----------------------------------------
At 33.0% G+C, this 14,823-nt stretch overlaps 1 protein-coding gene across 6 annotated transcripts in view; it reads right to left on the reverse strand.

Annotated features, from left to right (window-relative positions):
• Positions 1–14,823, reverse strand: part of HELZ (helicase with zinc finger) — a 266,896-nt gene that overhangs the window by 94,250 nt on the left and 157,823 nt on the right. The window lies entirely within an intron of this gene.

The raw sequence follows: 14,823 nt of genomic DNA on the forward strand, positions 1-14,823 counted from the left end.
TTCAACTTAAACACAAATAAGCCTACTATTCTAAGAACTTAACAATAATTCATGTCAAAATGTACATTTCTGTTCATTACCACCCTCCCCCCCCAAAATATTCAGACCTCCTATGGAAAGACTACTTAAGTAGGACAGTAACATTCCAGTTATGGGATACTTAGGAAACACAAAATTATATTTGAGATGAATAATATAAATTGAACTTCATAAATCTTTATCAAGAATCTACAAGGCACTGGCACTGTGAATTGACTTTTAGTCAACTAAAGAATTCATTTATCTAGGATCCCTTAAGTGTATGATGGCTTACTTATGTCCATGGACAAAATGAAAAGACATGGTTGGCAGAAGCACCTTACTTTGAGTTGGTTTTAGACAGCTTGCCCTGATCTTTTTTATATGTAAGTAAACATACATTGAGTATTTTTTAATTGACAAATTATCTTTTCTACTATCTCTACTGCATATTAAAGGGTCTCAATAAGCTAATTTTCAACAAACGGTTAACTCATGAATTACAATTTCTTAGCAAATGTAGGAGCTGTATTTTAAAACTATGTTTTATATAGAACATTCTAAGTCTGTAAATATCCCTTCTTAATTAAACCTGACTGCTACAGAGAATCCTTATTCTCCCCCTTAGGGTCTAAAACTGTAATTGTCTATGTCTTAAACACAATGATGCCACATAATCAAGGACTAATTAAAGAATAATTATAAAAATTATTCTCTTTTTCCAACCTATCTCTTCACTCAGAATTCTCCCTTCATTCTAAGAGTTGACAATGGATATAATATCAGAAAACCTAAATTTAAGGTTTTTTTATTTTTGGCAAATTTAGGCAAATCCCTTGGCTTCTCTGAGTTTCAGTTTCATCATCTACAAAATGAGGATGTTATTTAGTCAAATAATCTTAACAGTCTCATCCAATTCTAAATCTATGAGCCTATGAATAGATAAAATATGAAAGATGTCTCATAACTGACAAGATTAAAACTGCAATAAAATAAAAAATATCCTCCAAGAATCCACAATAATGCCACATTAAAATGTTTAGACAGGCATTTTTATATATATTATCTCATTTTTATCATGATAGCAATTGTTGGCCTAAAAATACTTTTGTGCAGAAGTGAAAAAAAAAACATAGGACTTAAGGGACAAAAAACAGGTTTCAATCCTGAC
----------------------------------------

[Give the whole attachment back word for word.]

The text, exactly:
At 33.0% G+C, this 14,823-nt stretch overlaps 1 protein-coding gene across 6 annotated transcripts in view; it reads right to left on the reverse strand.

Annotated features, from left to right (window-relative positions):
• Positions 1–14,823, reverse strand: part of HELZ (helicase with zinc finger) — a 266,896-nt gene that overhangs the window by 94,250 nt on the left and 157,823 nt on the right. The window lies entirely within an intron of this gene.

The raw sequence follows: 14,823 nt of genomic DNA on the forward strand, positions 1-14,823 counted from the left end.
TTCAACTTAAACACAAATAAGCCTACTATTCTAAGAACTTAACAATAATTCATGTCAAAATGTACATTTCTGTTCATTACCACCCTCCCCCCCCAAAATATTCAGACCTCCTATGGAAAGACTACTTAAGTAGGACAGTAACATTCCAGTTATGGGATACTTAGGAAACACAAAATTATATTTGAGATGAATAATATAAATTGAACTTCATAAATCTTTATCAAGAATCTACAAGGCACTGGCACTGTGAATTGACTTTTAGTCAACTAAAGAATTCATTTATCTAGGATCCCTTAAGTGTATGATGGCTTACTTATGTCCATGGACAAAATGAAAAGACATGGTTGGCAGAAGCACCTTACTTTGAGTTGGTTTTAGACAGCTTGCCCTGATCTTTTTTATATGTAAGTAAACATACATTGAGTATTTTTTAATTGACAAATTATCTTTTCTACTATCTCTACTGCATATTAAAGGGTCTCAATAAGCTAATTTTCAACAAACGGTTAACTCATGAATTACAATTTCTTAGCAAATGTAGGAGCTGTATTTTAAAACTATGTTTTATATAGAACATTCTAAGTCTGTAAATATCCCTTCTTAATTAAACCTGACTGCTACAGAGAATCCTTATTCTCCCCCTTAGGGTCTAAAACTGTAATTGTCTATGTCTTAAACACAATGATGCCACATAATCAAGGACTAATTAAAGAATAATTATAAAAATTATTCTCTTTTTCCAACCTATCTCTTCACTCAGAATTCTCCCTTCATTCTAAGAGTTGACAATGGATATAATATCAGAAAACCTAAATTTAAGGTTTTTTTATTTTTGGCAAATTTAGGCAAATCCCTTGGCTTCTCTGAGTTTCAGTTTCATCATCTACAAAATGAGGATGTTATTTAGTCAAATAATCTTAACAGTCTCATCCAATTCTAAATCTATGAGCCTATGAATAGATAAAATATGAAAGATGTCTCATAACTGACAAGATTAAAACTGCAATAAAATAAAAAATATCCTCCAAGAATCCACAATAATGCCACATTAAAATGTTTAGACAGGCATTTTTATATATATTATCTCATTTTTATCATGATAGCAATTGTTGGCCTAAAAATACTTTTGTGCAGAAGTGAAAAAAAAAACATAGGACTTAAGGGACAAAAAACAGGTTTCAATCCTGAC